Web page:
Not Bathing a Newborn Just after Birth Linked to Better Breastfeeding

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Waiting more than 12 hours to bathe a newborn baby could make it easier to breastfeed the infant, researchers believe. Getty Images

Waiting 12 hours or more to bathe a newborn baby could make it easier for a mother to breastfeed, research has suggested.

Scientists believe amniotic fluid, the liquid that protects the fetus, smells like the mother's breast. Being exposed to it for longer after labor could therefore help a baby latch on for feeding, the study published in the Journal for Obstetrics, Gynecologic, and Neonatal Nursing suggested.

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Packed with the nutrients babies require, breast milk can help to protect an infant from illness and is also beneficial for the mother by preventing certain cancers, as well as heart disease and obesity.

The World Health Organization recommends babies are exclusively fed breast milk for the first six months of their lives "to achieve optimal growth, development and health." Mothers are advised to try feeding within the first hour of childbirth.

The team behind the study recruited 996 mothers at Cleveland Clinic Hillcrest Hospital to help unpick how bathing affects breastfeeding success rates. Of the total, 448 babies were bathed soon after being born, while the remaining 548 were bathed after 12 hours.

When the researchers analyzed the data, they discovered rates of successful breastfeeding rose from 59.9 percent to 68.2 percent in the delayed bathing group. This pattern stretched into rates of mothers being more likely to be advised to breastfeed after leaving hospital, too.

Dr. Heather DiCioccio, lead author of the paper and nursing professional development specialist at the Cleveland Clinic Hillcrest Hospital Mother and Baby Unit, was inspired to carry out the research after she noticed more mothers asking to wait before washing their newborns.

"They were reading on mom blogs that it was better to wait to bathe their baby the first time, since amniotic fluid has a similar smell to the breast—which may make it easier for the baby to latch" DiCioccio said. When she tried to find evidence to back this claim, she found it was scarce and decided to investigate.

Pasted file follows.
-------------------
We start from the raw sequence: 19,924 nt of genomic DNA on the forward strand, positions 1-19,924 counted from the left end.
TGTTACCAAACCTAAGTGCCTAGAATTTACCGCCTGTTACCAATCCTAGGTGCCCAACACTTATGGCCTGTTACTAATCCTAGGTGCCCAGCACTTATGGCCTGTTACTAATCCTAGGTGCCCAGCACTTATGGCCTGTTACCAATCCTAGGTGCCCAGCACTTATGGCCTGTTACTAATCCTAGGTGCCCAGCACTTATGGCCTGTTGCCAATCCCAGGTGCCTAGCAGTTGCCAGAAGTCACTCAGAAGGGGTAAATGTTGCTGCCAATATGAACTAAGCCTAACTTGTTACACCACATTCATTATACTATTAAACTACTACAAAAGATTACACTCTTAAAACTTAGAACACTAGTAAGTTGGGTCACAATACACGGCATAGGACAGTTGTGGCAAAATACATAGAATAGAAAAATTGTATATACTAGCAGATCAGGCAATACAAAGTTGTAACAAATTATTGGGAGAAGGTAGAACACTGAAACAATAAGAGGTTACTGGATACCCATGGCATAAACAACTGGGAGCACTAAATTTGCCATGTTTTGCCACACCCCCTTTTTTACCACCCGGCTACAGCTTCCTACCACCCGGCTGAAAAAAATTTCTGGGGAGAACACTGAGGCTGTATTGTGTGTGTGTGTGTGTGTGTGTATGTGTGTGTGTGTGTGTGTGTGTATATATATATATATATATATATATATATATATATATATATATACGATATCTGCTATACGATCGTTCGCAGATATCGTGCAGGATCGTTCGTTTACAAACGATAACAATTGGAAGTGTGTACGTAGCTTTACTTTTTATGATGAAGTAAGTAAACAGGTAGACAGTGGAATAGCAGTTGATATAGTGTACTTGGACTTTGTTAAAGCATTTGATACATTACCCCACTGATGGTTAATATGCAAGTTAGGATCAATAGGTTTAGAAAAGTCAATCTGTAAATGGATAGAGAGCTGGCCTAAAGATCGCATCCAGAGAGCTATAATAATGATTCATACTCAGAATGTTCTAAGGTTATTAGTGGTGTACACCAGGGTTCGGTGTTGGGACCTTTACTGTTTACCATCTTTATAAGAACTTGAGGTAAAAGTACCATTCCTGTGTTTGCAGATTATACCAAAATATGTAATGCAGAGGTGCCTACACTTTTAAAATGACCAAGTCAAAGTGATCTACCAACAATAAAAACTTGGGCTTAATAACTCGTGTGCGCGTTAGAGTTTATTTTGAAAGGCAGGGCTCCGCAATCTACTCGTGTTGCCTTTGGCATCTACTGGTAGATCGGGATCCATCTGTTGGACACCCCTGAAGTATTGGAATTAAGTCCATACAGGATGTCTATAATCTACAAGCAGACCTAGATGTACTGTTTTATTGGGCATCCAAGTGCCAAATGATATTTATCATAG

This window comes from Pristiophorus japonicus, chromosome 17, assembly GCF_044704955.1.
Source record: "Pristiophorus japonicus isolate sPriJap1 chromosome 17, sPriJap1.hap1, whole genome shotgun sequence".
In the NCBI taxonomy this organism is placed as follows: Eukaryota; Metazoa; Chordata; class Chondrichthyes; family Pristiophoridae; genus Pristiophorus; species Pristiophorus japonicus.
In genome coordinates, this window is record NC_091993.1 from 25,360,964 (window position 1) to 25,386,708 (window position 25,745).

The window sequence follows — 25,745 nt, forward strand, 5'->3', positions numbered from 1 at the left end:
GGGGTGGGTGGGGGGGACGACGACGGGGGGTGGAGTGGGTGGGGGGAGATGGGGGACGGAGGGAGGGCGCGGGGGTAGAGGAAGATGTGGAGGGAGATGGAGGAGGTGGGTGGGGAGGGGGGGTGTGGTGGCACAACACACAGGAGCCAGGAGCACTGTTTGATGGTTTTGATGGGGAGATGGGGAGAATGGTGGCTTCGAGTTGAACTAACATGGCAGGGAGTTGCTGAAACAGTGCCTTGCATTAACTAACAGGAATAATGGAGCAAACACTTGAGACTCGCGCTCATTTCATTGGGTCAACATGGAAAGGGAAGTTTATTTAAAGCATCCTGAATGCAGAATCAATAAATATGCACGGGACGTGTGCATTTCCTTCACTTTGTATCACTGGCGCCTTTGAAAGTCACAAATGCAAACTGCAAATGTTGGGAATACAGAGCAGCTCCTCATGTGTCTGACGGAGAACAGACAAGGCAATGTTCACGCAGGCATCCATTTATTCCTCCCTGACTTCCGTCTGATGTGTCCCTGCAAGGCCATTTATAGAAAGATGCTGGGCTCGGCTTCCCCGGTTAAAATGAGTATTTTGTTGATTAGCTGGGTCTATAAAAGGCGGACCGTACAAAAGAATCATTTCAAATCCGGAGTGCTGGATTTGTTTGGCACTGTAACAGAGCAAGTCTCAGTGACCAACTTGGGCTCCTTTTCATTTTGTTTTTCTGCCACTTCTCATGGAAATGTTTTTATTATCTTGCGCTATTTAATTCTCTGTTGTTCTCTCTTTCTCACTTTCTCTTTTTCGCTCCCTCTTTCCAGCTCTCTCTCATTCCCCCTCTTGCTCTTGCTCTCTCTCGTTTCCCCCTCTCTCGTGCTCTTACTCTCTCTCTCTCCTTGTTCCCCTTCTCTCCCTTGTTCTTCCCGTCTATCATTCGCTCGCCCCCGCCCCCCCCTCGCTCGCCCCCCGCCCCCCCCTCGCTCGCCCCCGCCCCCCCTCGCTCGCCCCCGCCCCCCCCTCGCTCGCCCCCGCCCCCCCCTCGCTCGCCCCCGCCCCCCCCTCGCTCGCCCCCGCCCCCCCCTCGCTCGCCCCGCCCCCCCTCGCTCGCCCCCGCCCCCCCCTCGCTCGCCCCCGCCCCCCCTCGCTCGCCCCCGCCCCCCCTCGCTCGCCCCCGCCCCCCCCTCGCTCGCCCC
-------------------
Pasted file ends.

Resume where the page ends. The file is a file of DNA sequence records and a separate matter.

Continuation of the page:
As well as the scent of amniotic fluid resembling that of the breast, the authors argued breast feeding success rates could be tied to delayed-bathing babies having skin contact with their mothers sooner than others. These babies were also more likely to have a normal body temperature "so they may not have been as tired trying to nurse," DiCioccio said.

"It is now our policy to delay the bath at least 12 hours, unless the mom refuses to wait. In that case, we ask for two hours," she said.

However, DiCioccio acknowledged to Newsweek the study was limited as the team "only looked at the newborns born in our hospital, which does make it difficult to generalize the results. We also looked at the actual documentation within our electronic medical record well after the families were discharged and this may have affected the way the data was pulled. We would love to see others repeat this work with different populations to see if delaying the initial bath has a similar result in their setting."

DiCioccio stressed that bathing newborns earlier can be important in certain cases, for instances in cases where the child may be exposed to bloodborne pathogens such as HIV, Hepatitis B and C, or active cases of herpes at birth.

The research comes after a study published in the journal Nature Communications indicated that babies who were breastfed for six months had fewer antibiotic-resistant bacteria in their guts than those who were fed in this way for less time.

This article has been updated with comment from Heather DiCioccio​.